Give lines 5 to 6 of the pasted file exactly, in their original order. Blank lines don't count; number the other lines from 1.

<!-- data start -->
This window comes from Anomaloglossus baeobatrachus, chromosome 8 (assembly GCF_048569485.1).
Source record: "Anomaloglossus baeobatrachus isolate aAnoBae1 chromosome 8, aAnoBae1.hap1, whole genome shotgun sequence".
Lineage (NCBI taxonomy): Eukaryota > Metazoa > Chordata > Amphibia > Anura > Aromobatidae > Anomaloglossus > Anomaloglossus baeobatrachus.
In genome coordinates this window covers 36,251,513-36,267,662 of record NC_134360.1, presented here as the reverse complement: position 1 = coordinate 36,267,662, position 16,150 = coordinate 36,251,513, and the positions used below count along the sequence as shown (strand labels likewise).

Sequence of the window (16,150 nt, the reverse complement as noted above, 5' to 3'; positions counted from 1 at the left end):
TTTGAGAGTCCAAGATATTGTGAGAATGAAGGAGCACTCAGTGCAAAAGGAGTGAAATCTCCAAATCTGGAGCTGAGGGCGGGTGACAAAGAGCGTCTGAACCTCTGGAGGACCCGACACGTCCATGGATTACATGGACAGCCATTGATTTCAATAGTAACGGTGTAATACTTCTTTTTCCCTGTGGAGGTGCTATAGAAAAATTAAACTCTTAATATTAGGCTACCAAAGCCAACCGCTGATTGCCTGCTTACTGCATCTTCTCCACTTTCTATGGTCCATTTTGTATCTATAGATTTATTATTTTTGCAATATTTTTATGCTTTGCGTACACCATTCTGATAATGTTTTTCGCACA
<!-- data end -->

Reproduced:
Sequence of the window (16,150 nt, the reverse complement as noted above, 5' to 3'; positions counted from 1 at the left end):
TTTGAGAGTCCAAGATATTGTGAGAATGAAGGAGCACTCAGTGCAAAAGGAGTGAAATCTCCAAATCTGGAGCTGAGGGCGGGTGACAAAGAGCGTCTGAACCTCTGGAGGACCCGACACGTCCATGGATTACATGGACAGCCATTGATTTCAATAGTAACGGTGTAATACTTCTTTTTCCCTGTGGAGGTGCTATAGAAAAATTAAACTCTTAATATTAGGCTACCAAAGCCAACCGCTGATTGCCTGCTTACTGCATCTTCTCCACTTTCTATGGTCCATTTTGTATCTATAGATTTATTATTTTTGCAATATTTTTATGCTTTGCGTACACCATTCTGATAATGTTTTTCGCACA